For most organizations who haven’t yet installed publicly available electric vehicle supply equipment (EVSE), Charge Point Operator (CPO) and e-Mobility Service Provider (eMSP) are likely unfamiliar business categories. However, they play equally important roles in the electric vehicle industry.
When organizations install EVSE on site, whether it’s available to anyone who needs a charge or only members of that organization, CPOs and eMSPs are critical maintenance and service partners, managing payments and helping EV drivers locate available chargers and track their charging.
What is a CPO and eMSP?
Understanding the difference between a CPO and eMSP will help you know which to work with and when.
Almost all public EV chargers, and some private chargers, are maintained and managed by CPOs. Many EV chargers are also installed by CPOs as part of loan, lease or charging-as-a-service (CaaS) financing models.
CPOs have charger networks that range from a few miles to across the globe. They use charge point management software to remotely manage EVSE day to day and deploy their own or third-party maintenance providers for routine checks and charger repair.
While CPOs are generally public or private companies, utilities, city or state government agencies, educational institutions, cooperatives and nonprofits. They can even be multiple companies working in cooperation to reach a broader network of chargers or offer more extensive service (i.e., a “roaming platform”). Often charge point operation is only one of an organization’s many offerings.
eMSPs like Enel X Way are entities that work with multiple CPOs to give drivers access to a broad range of charging networks without requiring them to have separate memberships or accounts with each network. EMSPs generally offer this through navigation service provider apps (“EV charging apps”) and websites. In the smartphone and in-dash navigation era, almost all EV drivers will find public EV chargers through eMSPs.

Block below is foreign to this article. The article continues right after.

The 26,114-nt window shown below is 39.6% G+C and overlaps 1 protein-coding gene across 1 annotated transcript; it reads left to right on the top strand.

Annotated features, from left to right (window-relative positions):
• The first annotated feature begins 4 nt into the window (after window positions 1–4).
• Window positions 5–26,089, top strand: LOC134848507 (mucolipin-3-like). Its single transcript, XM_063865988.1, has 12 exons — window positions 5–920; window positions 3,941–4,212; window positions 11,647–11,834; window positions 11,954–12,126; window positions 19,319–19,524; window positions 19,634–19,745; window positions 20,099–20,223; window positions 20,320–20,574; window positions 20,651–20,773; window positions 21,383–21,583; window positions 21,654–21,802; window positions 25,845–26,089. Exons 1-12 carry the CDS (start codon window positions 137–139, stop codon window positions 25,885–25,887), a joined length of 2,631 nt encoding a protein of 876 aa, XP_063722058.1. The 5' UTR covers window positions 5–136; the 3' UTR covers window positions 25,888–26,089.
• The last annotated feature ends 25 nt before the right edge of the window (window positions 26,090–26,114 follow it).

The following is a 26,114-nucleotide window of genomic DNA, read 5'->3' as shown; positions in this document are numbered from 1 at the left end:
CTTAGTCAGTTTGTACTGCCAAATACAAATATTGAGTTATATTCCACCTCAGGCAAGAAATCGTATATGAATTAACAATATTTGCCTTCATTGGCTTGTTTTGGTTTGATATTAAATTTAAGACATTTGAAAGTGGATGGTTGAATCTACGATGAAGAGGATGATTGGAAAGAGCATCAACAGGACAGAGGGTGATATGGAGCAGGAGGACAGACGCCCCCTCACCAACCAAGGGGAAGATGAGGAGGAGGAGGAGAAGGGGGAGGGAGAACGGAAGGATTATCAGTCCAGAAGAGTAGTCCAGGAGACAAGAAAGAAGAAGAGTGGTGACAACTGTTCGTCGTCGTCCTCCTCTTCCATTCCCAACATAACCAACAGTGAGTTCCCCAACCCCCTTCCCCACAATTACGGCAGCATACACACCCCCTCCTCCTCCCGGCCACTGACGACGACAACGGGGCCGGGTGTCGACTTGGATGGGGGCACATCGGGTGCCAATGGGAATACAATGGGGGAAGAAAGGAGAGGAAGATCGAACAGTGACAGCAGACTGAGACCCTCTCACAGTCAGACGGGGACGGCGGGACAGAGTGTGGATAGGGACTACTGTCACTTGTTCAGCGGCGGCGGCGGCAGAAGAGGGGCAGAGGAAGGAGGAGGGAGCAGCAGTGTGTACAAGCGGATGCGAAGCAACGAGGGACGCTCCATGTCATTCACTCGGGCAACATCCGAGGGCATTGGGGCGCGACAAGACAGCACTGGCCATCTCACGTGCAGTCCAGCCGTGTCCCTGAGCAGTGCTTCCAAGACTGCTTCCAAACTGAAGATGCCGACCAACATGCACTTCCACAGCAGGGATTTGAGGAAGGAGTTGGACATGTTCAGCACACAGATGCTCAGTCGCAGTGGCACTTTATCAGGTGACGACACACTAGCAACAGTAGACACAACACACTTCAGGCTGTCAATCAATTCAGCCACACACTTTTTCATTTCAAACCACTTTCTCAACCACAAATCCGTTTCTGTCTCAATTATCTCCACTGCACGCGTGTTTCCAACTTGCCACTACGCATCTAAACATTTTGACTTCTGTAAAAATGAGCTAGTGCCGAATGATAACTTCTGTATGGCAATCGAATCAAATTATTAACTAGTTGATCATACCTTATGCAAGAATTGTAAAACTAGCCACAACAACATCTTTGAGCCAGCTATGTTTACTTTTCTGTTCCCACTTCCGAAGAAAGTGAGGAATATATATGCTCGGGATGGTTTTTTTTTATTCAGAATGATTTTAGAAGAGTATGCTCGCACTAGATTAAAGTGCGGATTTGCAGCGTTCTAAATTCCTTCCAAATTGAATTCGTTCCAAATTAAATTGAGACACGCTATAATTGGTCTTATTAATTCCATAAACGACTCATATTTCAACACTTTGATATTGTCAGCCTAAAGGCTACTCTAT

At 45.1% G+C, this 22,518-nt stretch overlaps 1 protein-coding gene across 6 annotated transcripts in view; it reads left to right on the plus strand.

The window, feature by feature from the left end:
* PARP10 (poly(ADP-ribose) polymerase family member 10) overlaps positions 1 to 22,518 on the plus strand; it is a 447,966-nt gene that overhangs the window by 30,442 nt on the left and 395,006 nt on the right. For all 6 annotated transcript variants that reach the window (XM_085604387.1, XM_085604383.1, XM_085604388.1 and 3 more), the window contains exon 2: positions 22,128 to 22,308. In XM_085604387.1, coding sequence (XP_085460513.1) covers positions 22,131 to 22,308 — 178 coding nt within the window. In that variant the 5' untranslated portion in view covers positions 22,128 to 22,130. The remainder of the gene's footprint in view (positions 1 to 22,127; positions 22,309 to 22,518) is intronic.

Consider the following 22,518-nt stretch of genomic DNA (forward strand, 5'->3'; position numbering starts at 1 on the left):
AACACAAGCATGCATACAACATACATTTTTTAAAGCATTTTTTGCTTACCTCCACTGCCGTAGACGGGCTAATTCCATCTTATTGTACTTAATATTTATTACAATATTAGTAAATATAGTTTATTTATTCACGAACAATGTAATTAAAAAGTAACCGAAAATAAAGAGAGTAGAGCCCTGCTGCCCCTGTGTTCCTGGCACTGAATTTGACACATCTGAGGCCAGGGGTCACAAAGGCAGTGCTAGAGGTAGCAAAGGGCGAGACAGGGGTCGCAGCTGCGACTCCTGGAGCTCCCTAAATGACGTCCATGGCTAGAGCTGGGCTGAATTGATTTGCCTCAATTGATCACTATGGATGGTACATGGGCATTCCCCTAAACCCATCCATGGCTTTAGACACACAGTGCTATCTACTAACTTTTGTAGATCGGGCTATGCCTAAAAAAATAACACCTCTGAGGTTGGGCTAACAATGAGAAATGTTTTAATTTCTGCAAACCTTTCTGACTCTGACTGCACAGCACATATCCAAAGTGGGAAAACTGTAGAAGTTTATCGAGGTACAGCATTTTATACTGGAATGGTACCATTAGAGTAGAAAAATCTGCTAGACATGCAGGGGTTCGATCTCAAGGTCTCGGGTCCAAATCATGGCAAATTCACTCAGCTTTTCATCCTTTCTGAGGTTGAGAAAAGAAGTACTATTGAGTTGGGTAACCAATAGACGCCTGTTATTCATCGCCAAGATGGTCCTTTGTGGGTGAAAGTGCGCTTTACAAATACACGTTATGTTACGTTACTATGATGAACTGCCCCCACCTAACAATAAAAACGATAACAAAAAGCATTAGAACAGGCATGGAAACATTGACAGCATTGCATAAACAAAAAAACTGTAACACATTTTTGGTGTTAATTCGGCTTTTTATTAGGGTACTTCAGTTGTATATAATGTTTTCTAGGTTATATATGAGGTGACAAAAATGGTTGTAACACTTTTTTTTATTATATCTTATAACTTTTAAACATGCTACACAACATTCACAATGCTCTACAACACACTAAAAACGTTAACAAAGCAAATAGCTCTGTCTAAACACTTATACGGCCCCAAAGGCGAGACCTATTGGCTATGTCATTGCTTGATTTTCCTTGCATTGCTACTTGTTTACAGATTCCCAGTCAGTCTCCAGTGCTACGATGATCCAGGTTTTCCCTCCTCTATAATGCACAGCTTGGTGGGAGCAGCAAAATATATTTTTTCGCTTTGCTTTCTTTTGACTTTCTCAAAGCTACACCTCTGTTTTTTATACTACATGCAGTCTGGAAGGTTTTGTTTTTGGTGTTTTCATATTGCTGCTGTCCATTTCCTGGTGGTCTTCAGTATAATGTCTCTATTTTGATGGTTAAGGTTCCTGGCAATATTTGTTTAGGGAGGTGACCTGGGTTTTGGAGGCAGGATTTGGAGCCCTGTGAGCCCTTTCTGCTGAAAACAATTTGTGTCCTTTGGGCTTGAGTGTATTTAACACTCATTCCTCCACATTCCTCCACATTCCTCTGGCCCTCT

eMSPs also manage billing and payment processing for EV drivers who use the stations, which are often processed through the same EV charging apps that help drivers find EVSE. This is especially valuable for business fleets that need to charge on the go. Imagine a long-haul EV fleet that had a contract with Enel X Way offering them discounted charging at any Enel X Way Level 3 charger. Drivers would need to know where those chargers were along their route, roughly when they’d need to recharge, and be able to pull in and quickly pay for charging with their company card. eMSPs that have Enel X Way chargers in their network are essential to making that work.
How CPOs and eMSPs differ from site hosts
Neither CPOs nor eMSPs actually host the EV chargers, no matter how instrumental they are to the charging experience. “Site hosts” are places that offer public EV charging on their property —they could be businesses, educational campuses, convenience stores, shopping centers, multiunit dwellings, parking garages, and many more. A site only needs to have one public EV charger to be considered a site host, and charging can be either free or fee based.
How CPOs and eMSPs work together